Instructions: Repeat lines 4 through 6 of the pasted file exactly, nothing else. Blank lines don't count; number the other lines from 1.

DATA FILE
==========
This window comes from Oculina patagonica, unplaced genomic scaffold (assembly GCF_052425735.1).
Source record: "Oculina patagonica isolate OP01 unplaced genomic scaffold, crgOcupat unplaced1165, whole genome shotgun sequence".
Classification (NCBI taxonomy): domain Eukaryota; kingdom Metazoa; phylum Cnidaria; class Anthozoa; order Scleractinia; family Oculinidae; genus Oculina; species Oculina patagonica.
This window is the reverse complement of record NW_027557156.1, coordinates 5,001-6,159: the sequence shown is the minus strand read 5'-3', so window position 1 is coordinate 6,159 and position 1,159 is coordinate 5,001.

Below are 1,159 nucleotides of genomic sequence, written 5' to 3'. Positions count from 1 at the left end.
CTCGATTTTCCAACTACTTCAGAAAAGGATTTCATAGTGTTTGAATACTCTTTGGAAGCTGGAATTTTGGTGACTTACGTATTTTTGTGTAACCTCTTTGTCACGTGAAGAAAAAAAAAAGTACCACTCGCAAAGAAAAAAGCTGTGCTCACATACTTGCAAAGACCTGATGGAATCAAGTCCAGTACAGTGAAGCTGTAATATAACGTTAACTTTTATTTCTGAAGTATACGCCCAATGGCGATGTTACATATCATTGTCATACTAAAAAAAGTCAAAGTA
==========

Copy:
This window is the reverse complement of record NW_027557156.1, coordinates 5,001-6,159: the sequence shown is the minus strand read 5'-3', so window position 1 is coordinate 6,159 and position 1,159 is coordinate 5,001.

Below are 1,159 nucleotides of genomic sequence, written 5' to 3'. Positions count from 1 at the left end.
CTCGATTTTCCAACTACTTCAGAAAAGGATTTCATAGTGTTTGAATACTCTTTGGAAGCTGGAATTTTGGTGACTTACGTATTTTTGTGTAACCTCTTTGTCACGTGAAGAAAAAAAAAAGTACCACTCGCAAAGAAAAAAGCTGTGCTCACATACTTGCAAAGACCTGATGGAATCAAGTCCAGTACAGTGAAGCTGTAATATAACGTTAACTTTTATTTCTGAAGTATACGCCCAATGGCGATGTTACATATCATTGTCATACTAAAAAAAGTCAAAGTA